Warren Buffett’s conglomerate Berkshire Hathaway has a $128 billion war chest. In previous market crashes, the renowned value investor usually goes bargain hunting. But this time, you can sense the fear. Why the sudden change?
Buyer turned seller
Buffett mentioned in a recent interview that the coronavirus outbreak and oil price war are the one-two punch he hasn’t seen before. Talks are ripe that the billionaire investor would again be making substantial moves.
Among the major companies for which Buffett extended financial help before were Bank of America, Goldman Sachs, and General Electric. He pumped in roughly US$13 billion in the companies. Several industries such as entertainment, hotel, and travel are presently experiencing distress, and they are all on the radar.
Buffett, however, made a surprising U-turn as the buyer turned seller. Three weeks earlier, Buffett said he was not selling his airline stocks. But at the start of April 2020, Berkshire sold nearly $390 million worth of shares in Delta Air Lines and Southwest Airlines.
The hammering by the coronavirus pandemic was too much to bear already. His conglomerate was losing $5 billion on its stock holdings in the airline industry. As a result of the sale, shares of both airline companies plummeted.
The dumping of airline stocks is uncharacteristic. Buffett has consistently maintained a long-term view that exiting from a position is not his cup of tea. His second-in-command at Berkshire, Charlie Munger, is defending the non-buying stance.
According to Munger, Berkshire is not moving to buy and profit from lower prices because another market crash could happen. Since Berkshire doesn’t know what to do with its investment portfolio, the prudent action is to do nothing. The Berkshire vice chairman said it’s one of the keys to good investment results.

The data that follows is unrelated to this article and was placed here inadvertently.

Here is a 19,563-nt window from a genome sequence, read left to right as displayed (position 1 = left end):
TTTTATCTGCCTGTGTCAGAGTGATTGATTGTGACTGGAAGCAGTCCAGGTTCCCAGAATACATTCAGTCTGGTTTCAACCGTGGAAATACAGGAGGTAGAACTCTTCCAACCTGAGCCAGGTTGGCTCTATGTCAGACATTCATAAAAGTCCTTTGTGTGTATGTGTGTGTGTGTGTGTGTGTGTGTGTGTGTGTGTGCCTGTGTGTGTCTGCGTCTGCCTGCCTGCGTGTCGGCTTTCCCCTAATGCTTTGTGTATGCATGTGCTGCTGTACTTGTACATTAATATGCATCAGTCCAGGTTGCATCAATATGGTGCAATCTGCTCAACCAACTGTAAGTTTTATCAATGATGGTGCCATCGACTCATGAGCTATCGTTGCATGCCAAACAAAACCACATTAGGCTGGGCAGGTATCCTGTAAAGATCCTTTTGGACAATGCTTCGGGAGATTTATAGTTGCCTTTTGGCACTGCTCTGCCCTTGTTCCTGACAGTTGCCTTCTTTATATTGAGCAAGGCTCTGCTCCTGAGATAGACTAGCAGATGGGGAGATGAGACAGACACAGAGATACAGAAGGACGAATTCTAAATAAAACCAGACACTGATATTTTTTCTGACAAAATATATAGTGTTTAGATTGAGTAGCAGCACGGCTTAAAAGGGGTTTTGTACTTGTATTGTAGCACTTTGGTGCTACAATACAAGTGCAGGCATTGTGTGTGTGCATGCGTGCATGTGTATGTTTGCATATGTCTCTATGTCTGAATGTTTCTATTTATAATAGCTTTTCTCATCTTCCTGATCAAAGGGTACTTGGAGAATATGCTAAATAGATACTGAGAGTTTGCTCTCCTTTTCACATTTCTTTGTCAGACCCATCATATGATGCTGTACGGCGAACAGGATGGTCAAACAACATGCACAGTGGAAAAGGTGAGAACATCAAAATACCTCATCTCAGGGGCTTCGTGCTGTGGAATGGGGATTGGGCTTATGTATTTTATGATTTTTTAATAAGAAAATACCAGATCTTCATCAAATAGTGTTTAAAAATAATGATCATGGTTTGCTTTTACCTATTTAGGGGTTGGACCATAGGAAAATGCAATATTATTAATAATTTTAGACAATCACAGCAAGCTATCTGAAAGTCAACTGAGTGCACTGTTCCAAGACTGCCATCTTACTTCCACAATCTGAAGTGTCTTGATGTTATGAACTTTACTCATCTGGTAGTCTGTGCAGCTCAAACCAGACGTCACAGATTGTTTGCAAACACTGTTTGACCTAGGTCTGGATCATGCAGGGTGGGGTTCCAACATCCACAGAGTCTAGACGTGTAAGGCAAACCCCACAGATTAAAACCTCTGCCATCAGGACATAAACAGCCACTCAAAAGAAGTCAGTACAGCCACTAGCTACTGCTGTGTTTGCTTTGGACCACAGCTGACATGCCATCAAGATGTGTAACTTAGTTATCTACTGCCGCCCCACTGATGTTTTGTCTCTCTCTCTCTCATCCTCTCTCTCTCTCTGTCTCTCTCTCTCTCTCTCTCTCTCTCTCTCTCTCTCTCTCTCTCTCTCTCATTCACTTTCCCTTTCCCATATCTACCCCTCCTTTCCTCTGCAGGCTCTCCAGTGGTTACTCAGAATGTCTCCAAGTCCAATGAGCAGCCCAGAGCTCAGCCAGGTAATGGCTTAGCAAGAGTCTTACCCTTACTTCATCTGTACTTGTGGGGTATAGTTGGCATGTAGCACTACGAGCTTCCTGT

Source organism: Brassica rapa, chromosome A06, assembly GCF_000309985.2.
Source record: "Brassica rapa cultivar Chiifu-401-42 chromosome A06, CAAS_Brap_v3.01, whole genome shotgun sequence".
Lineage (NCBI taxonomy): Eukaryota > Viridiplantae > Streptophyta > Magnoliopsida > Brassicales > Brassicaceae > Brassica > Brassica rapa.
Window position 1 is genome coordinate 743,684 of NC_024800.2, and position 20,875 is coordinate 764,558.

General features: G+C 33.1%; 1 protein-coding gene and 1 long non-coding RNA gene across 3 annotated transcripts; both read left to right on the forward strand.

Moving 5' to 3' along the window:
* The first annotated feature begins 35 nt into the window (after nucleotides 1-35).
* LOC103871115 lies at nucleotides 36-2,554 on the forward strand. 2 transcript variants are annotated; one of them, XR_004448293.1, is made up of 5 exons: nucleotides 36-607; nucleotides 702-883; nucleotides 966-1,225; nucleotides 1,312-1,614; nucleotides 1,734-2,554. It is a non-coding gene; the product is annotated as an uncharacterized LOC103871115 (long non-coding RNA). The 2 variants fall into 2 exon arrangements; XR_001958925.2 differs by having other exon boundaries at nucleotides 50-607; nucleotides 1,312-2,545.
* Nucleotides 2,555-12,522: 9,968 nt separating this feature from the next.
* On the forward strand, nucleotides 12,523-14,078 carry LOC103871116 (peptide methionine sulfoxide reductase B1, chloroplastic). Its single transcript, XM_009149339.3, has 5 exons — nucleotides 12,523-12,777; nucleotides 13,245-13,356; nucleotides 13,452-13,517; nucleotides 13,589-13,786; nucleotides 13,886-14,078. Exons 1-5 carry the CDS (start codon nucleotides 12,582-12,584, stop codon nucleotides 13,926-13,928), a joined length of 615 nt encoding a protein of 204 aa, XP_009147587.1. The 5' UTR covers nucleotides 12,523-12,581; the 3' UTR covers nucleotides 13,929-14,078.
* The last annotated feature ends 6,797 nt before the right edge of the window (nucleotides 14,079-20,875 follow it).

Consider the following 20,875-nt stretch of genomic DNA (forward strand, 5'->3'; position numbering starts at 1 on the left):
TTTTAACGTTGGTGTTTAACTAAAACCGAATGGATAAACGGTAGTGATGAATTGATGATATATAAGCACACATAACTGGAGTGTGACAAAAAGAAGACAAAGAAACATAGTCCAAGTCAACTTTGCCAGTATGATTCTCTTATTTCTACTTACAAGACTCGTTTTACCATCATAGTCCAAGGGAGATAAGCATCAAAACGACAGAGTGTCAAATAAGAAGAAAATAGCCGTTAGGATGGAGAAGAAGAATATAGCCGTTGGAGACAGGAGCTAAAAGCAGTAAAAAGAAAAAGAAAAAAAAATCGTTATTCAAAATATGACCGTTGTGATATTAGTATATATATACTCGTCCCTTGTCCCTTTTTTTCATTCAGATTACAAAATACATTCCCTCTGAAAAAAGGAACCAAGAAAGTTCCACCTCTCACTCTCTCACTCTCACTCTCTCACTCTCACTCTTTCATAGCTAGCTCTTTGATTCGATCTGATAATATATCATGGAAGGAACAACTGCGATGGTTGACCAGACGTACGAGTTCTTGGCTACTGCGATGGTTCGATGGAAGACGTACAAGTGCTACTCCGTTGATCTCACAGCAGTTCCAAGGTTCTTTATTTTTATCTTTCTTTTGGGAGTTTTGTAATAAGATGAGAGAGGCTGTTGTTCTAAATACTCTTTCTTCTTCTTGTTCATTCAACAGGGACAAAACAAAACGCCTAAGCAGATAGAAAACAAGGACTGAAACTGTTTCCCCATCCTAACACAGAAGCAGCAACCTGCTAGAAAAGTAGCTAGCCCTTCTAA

Buffett views the current crisis as the worst ever in his lifetime. The primary goal is to get through the typhoon and come out of it with a whole lot of liquidity. Because the market is acting crazy, expect Buffett to remain motionless and not buy into businesses at this point.
Resilient restaurant stock
The stock performance of this $19.25 billion company in 2020 is similarly causing alarm. RBI’s year-to-date loss is 21.1%. Investors are not happy with the suspension of dividends. By suspending the payments, the company expects to derive $300 million in savings.
RBI was doing well in 2019 with its three global brands – Burger King, Tim Hortons, and Popeyes. The operating cash flow stood at $1.5 billion, but attaining the same level this year is a challenge.
RBI relies on the strength of franchises that run the quick-service restaurants. The outlets are open for delivery and takeout only that rent deferrals have been extended. Despite the market uncertainties, however, RBI CEO Jose Cil is confident that the company can ride out the crisis because of strong business fundamentals.
Warren Buffett is a reluctant investor in the 2020 pandemic because he fears another market crash. Despite keeping a low profile, people are still awaiting his next move.
This article represents the opinion of the writer, who may disagree with the “official” recommendation position of a Motley Fool premium service or advisor. We’re Motley! Questioning an investing thesis — even one of our own — helps us all think critically about investing and make decisions that help us become smarter, happier, and richer, so we sometimes publish articles that may not be in line with recommendations, rankings or other content.
Fool contributor Christopher Liew has no position in any of the stocks mentioned. The Motley Fool owns shares of and recommends Berkshire Hathaway (B shares), Delta Air Lines, and Southwest Airlines. The Motley Fool recommends RESTAURANT BRANDS INTERNATIONAL INC and recommends the following options: long January 2021 $200 calls on Berkshire Hathaway (B shares), short January 2021 $200 puts on Berkshire Hathaway (B shares), and short June 2020 $205 calls on Berkshire Hathaway (B shares).